Workers can’t wait to dump their employers: 84 percent of respondents to a survey say they plan to actively look for a new job this year.
That’s up from 60 percent who said they planned to do so last year. Only 5 percent said they intend to stay in their current position.
The survey was done by Manpower subsidiary Right Management. “It’s staggering,” said Joanne Stroud of Right Management.
Senior leadership within organizations is largely to blame, Stroud said. While many workers have gone without salary increases for two to three years and are now doing the job of one to two people, they see and hear less from senior leadership about the vision for the future and how they see the company evolving and reshaping themselves, she explained.
“Workers see the world is changing and see creativity going on in the world,” but inside their own organizations, “all they see is cost cutting and retrenchment,” Stroud said.
Let’s see: no salary increases, extra workload, boredom, and fear of being laid off. Hmm. How could an employer possibly fix this? Let’s see:
In hard times, senior management’s reaction is often to tighten controls with increased reporting requirements that require more work and micromanaging, in addition to cost cutting, she added. But things fall through the cracks. Because people are being asked to do too much, that results in their doing a poorer job, and consequently workers don’t feel good about their performance, also causing discontent and hurting morale, she said.
That probably won’t work. Let’s try this:
To keep employees engaged and committed, Stroud said organizations must, among other things, eliminate nonessential work, pay workers fairly, and give them the resources to do their jobs.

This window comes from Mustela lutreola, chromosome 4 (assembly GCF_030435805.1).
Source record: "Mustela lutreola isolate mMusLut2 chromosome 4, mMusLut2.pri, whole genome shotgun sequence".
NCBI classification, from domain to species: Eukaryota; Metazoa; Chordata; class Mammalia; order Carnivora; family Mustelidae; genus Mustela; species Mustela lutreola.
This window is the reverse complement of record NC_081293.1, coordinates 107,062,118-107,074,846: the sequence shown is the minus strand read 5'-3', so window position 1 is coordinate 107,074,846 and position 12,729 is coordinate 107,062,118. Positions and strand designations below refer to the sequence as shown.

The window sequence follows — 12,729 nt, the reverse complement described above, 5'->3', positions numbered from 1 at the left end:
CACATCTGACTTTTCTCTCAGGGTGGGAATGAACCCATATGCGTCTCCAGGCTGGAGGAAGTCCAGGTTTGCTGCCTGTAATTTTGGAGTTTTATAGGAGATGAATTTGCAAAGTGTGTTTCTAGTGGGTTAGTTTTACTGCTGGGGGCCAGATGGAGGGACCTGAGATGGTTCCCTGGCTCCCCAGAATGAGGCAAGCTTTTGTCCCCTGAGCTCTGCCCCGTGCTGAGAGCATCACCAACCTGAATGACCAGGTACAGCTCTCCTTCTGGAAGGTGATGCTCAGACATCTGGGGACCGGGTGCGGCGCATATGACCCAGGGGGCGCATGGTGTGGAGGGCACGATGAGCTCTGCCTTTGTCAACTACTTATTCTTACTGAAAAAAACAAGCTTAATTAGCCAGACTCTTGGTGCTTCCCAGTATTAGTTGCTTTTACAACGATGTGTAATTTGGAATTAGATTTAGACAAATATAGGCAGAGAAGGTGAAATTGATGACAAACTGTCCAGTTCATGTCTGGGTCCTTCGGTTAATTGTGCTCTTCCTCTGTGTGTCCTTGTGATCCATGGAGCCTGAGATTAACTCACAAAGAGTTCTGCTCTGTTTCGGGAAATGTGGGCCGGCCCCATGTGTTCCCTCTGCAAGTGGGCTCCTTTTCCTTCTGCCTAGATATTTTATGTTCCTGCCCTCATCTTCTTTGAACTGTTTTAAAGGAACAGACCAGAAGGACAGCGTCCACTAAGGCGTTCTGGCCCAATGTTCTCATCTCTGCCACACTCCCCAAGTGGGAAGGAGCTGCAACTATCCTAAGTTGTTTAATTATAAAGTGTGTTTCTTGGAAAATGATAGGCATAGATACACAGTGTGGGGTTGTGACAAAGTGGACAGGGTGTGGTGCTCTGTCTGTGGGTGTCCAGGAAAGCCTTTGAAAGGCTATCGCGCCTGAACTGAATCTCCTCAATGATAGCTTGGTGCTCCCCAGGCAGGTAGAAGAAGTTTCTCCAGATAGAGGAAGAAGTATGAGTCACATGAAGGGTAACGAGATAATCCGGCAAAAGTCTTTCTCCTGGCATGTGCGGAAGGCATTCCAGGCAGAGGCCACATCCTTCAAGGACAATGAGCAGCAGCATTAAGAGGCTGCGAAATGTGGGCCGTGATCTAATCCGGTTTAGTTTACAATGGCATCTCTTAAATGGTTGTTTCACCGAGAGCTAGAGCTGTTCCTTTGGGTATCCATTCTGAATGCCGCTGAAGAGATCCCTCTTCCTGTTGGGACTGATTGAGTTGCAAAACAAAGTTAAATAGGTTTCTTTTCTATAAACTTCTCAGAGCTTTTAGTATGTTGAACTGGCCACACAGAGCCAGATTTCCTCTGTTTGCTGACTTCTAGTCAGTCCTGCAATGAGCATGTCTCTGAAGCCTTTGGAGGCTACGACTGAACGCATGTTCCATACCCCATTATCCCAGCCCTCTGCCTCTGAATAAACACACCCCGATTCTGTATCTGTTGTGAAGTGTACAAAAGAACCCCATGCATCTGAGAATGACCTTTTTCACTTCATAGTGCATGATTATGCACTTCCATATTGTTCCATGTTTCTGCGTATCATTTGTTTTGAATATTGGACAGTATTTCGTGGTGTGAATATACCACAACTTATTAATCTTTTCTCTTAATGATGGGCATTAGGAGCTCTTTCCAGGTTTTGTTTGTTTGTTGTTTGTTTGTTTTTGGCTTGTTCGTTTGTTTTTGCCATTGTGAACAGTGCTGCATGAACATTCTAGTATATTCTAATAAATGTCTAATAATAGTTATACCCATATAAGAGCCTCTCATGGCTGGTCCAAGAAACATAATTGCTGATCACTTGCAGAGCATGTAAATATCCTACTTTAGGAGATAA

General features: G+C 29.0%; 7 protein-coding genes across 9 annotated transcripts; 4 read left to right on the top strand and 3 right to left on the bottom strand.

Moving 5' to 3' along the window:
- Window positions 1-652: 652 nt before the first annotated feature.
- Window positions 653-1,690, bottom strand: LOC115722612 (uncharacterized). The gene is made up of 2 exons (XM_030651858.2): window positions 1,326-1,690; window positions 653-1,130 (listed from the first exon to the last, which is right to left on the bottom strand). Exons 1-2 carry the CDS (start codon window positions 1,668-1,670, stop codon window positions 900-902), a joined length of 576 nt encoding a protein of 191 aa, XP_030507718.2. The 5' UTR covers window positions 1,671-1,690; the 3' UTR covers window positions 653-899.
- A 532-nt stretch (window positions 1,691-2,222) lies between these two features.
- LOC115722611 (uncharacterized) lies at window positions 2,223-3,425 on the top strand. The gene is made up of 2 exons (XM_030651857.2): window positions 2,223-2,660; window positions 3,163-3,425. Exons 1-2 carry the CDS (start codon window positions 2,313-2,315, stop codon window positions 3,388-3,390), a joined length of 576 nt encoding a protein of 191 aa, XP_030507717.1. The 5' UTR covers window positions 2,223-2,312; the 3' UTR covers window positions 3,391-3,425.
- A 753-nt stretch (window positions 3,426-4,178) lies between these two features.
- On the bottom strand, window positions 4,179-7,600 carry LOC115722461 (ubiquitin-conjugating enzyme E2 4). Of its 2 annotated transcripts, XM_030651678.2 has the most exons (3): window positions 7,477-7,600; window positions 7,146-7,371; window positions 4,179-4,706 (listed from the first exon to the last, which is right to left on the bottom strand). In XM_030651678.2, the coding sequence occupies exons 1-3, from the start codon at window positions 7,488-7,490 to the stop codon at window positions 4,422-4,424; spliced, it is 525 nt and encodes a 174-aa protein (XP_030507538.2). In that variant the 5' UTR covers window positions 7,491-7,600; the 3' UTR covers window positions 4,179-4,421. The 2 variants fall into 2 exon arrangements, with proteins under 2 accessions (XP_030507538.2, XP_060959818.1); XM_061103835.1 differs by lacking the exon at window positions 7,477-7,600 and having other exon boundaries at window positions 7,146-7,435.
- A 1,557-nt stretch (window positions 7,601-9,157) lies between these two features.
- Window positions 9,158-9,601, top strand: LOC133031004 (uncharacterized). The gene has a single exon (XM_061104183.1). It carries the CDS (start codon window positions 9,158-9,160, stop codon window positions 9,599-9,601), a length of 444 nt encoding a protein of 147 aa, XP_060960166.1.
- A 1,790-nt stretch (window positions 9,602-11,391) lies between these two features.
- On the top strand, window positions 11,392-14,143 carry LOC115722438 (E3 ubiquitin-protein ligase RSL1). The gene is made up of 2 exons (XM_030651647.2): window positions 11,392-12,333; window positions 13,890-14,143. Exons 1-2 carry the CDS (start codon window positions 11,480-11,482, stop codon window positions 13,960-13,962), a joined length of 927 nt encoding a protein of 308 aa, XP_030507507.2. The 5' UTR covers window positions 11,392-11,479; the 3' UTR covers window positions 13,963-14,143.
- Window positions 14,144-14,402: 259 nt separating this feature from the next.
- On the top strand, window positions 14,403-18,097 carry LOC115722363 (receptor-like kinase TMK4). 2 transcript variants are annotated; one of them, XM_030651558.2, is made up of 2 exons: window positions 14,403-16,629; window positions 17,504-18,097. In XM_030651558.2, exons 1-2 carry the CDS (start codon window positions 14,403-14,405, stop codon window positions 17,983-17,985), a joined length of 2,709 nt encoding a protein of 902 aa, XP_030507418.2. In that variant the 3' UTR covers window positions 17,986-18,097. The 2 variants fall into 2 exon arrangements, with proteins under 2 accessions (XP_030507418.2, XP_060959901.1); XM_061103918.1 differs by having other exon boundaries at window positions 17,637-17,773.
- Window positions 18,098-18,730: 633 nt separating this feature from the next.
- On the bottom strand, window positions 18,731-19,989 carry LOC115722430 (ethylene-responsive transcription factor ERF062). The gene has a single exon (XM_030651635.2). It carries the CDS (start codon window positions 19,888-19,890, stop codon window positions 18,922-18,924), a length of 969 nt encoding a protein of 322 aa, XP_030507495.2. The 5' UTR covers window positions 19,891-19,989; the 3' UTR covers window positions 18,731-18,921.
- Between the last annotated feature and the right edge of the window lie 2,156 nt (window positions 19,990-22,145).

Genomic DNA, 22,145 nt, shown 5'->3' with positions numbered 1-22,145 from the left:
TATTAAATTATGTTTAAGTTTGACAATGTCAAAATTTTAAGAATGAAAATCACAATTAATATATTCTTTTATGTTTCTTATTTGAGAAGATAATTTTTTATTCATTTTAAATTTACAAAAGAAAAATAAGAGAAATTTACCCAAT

Winning Workplaces Director of Consulting and Training Diane Stoneman advises employers to:
*Solicit employee feedback in a variety of ways including employee surveys, exit interviews, small and large group meetings and take appropriate action in response to the feedback.
*Clearly and honestly communicate the vision of the organization, its priorities, values challenges and how employees’ work fits into the larger picture.
*Provide competitive wages and benefits.
You mean pay people well, and let them do what they were hired to do? TEH SOCIALISMZ!!! AAIIEEE!!! What trends in the last three decades make anyone think most U.S. business will actually do this? They’ve spent the last thirty years buying up government to do the exact opposite. OK, then…
And driftglass also tells us what this means for the concept of ‘running government like a business’:
Wouldn’t it be just awesome if we could run our governments more like businesses?
I’d bet they’d run a lot better if only they had the Invisible Fist of the Marketplace jammed to the elbow up their collective asses.
I’m sure our Galtian Overlords would love that–in so many ways…